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November 25, 2016

Celebrating the court


November 25, 2016

“The purpose of celebrating the 150th anniversary is that we want to make people aware that the judiciary is active to protect their rights and that positive reforms are being introduced in the system”. – Chief Justice of the Lahore High Court

It is heartening to note that celebrating an historic event – the 150th anniversary of the Lahore High Court – has not been turned into a mere ritualistic exercise. Emphasis has been placed on positive reforms in the judicial system.

The words of the LHC chief justice testify that there exists a firm resolve to protect the rights of citizens and introduce fundamental structural reforms. This is a highly encouraging manifestation of the commitment of our higher judiciary to the administration and dispensation of justice.

As is written on the LHC website: “Year 2016 marks the 150th anniversary of the historical Lahore High Court, Lahore. This court’s sesquicentennial year is a time to honour this institution and to commemorate the stalwarts of the legal fraternity who upheld the rule of law in the country by their untiring and steadfast commitment to their work....By holding these celebrations, the judiciary in Punjab intends to reach out [to] the masses to demonstrate that a committed and functional judiciary exists to minimise their miseries in pursuit of justice...” –

In a democratic setup, the electoral process ensures representation of the people through elected members. True representation, however, becomes possible by means of impartial accountability of all through an independent and competent judiciary. Favouritism, corruption, nepotism, despotism, repression, fascism, bigotry, totalitarianism, oppression, tyranny, denial of human rights, persecution of minorities, denial to justice and curbs on media freedom – all antonyms to democracy – have no room in a people’s rule. Since the rights of the citizens can only be ensured through an independent judiciary, dispensation of justice is a sine qua non for democracy.

In his address, the chief justice emphasised on the preservation of history of the Lahore High Court for achieving a milestone “for dispensation of justice”.

The Lahore High Court was established in 1866 as the Chief Court of the Punjab. In 1915, it was named the high court with jurisdictions over the provinces of Punjab and Delhi. In 1937, the strength of judges was increased from five to 15. On August 15, 1947 it was given the name of the High Court of Lahore. On January 1, 1981, allied benches of the Lahore High Court were established in Bahawalpur, Multan and Rawalpindi.

The message at the auspicious occasion of 150th anniversary of the Lahore High Court is: in any society, the administration and dispensation of justice should be the top-most priority as without it ‘representative democracy’ cannot be established. The challenges faced by our judicial system while performing this vital task are daunting. In the courts, thousands of cases are pending, and the number is increasing with every passing day.

Litigation, costly and time-consuming, is symptomatic of various socio-economic ills. There is no serious effort towards removing the causes of litigation – the emphasis is on curing symptoms. Even by increasing the number of judges and courts manifold, the real malady will not go away; this malady is lack of socio-economic justice and issues of governance giving rise to unprecedented litigation.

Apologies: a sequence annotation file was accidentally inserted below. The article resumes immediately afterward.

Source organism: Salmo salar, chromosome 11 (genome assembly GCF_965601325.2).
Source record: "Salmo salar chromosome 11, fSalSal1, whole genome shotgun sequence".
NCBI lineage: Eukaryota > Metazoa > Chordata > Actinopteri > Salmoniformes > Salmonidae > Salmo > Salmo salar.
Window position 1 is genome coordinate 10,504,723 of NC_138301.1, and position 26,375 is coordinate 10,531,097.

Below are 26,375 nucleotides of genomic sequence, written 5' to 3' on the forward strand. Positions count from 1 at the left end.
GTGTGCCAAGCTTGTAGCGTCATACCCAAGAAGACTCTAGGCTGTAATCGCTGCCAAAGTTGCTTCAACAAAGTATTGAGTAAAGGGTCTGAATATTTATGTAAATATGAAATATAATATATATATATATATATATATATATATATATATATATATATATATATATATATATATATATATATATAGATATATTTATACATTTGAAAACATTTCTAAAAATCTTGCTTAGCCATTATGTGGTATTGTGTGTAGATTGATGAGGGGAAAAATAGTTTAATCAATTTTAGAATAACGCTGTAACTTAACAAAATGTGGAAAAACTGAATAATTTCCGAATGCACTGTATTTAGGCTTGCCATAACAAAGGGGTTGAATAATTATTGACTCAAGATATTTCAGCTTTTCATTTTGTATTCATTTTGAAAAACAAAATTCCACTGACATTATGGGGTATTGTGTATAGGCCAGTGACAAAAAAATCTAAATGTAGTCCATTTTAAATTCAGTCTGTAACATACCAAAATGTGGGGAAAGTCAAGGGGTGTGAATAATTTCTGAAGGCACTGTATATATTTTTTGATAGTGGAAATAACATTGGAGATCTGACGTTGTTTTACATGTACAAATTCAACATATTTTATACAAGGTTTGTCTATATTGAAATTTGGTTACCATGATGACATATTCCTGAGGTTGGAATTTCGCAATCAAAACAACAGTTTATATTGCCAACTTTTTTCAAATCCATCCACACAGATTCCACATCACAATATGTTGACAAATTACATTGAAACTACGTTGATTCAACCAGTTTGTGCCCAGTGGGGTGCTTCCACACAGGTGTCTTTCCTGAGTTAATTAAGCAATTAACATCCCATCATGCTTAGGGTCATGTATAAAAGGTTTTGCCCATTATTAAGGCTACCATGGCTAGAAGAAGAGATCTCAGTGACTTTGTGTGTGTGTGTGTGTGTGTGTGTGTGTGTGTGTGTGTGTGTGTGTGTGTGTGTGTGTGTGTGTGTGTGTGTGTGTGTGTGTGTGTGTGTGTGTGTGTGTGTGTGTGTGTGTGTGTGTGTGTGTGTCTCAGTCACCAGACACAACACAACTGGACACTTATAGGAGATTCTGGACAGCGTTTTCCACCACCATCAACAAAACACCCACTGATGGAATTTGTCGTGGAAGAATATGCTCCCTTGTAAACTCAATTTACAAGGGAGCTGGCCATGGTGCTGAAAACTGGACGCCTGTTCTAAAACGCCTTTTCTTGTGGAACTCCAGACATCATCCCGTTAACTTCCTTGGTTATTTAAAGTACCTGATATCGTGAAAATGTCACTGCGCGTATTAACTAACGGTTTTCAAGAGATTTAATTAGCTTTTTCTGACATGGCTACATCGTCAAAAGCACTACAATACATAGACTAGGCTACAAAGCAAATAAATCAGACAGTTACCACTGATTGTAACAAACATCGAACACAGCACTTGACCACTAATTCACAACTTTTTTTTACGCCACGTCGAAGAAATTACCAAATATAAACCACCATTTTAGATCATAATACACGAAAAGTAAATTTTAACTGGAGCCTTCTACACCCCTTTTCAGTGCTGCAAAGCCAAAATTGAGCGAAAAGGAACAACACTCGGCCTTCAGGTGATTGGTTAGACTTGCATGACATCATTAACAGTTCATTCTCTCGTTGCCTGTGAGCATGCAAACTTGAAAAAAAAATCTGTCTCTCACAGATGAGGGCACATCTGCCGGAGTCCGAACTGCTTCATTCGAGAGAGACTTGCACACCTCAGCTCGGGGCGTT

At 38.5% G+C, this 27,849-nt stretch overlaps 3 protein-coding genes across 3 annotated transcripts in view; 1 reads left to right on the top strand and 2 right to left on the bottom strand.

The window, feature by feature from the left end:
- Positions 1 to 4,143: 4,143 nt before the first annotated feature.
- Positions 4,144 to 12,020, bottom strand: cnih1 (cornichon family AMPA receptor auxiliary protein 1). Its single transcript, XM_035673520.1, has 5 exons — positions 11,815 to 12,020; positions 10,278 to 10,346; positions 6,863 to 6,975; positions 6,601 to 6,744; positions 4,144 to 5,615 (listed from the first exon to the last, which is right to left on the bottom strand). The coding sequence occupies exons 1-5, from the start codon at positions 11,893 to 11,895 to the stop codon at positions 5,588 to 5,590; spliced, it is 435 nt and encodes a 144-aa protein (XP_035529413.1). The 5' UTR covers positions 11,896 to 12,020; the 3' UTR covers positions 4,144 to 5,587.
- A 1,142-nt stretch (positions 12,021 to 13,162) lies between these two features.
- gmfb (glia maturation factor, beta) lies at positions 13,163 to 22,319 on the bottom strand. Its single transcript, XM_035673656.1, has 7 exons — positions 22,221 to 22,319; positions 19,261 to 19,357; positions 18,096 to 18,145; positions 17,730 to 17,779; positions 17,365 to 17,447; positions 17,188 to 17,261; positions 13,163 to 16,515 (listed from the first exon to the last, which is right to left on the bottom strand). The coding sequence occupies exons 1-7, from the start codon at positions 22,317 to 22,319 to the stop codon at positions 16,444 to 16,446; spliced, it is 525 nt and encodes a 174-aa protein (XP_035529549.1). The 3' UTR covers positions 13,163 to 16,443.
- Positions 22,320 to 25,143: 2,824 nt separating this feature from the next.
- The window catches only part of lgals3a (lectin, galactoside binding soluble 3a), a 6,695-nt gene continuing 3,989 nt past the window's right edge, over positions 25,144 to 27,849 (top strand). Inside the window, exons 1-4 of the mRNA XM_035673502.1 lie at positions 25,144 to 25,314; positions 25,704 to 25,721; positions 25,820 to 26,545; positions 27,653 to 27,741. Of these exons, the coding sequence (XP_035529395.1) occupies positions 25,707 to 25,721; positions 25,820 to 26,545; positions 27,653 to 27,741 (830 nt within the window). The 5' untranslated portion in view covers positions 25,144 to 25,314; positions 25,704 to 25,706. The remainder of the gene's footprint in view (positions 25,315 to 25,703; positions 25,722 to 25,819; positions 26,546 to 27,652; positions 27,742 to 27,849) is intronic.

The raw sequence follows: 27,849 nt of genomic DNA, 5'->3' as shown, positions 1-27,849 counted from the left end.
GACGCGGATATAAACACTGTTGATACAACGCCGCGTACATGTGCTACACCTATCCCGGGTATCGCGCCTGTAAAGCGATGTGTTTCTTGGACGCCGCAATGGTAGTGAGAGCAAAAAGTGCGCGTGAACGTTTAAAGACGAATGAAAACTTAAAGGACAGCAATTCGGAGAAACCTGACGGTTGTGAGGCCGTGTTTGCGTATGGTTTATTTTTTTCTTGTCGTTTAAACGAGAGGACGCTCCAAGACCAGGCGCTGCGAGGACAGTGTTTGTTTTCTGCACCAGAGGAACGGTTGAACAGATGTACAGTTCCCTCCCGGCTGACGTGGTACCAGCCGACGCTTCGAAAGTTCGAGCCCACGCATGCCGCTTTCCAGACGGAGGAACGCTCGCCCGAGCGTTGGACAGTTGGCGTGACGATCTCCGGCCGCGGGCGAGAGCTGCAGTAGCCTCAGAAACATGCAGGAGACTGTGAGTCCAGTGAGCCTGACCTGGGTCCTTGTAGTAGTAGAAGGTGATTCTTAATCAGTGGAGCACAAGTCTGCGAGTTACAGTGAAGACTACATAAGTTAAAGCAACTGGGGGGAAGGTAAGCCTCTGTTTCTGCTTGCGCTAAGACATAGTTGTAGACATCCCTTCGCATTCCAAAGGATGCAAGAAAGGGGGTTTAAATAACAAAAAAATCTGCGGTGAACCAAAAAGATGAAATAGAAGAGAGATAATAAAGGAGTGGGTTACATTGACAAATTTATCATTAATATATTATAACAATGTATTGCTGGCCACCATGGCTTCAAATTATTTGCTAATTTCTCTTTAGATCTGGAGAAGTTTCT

The issue of reform in the judicial system cannot be examined in isolation. It has to be seen in the perspective of the overall outdated nature of our state institutions, which are relics of the colonial period. In view of the changes taking place the world over, no serious effort has been made to make structural reforms in the state organs, and the judiciary is no exception. Many suggestions for the improvement of the judicial system are available.

The glaring problems are lack of facilities and modern infrastructure, inordinate delays and a litigant-prone society. After diagnostic analyses of prevalent maladies in the justice system, experts have offered comprehensive reforms, but there is a lack of will for sincere implementation of these, or for that matter any, reforms in out outdated state institutions.

The judicial organ of the state has to act as the custodian of the rights of the people under the constitution and ensure rule of law in society. Rule of law embraces at least three principles. The first principle is that the law is supreme over the officials of the government as well as private individuals, and thereby preclusive of the influence of arbitrary and political power.

The second principle requires the creation and maintenance of an actual order of positive laws which preserves and embodies the more general principle of normative order. The third principle requires that the relationship between the state and the individual be regulated by law.

What we lack most in Pakistan is rule of law, and this is what should be mainly addressed while celebrating the 150th anniversary of the high court of the most populous province of the country. The administration and dispensation of justice in its true sense is still a far cry in Pakistan. Common people have no access to (costly) justice and those who can afford have to wait for years for orders.

It is time to raise a collective voice for meaningful judicial reforms that are vital for justice, progress, democracy and rule of law.

The writer is an advocate of the Supreme Court and adjunct faculty at LUMS.

Email: [email protected]

Twitter: @drikramulhaq

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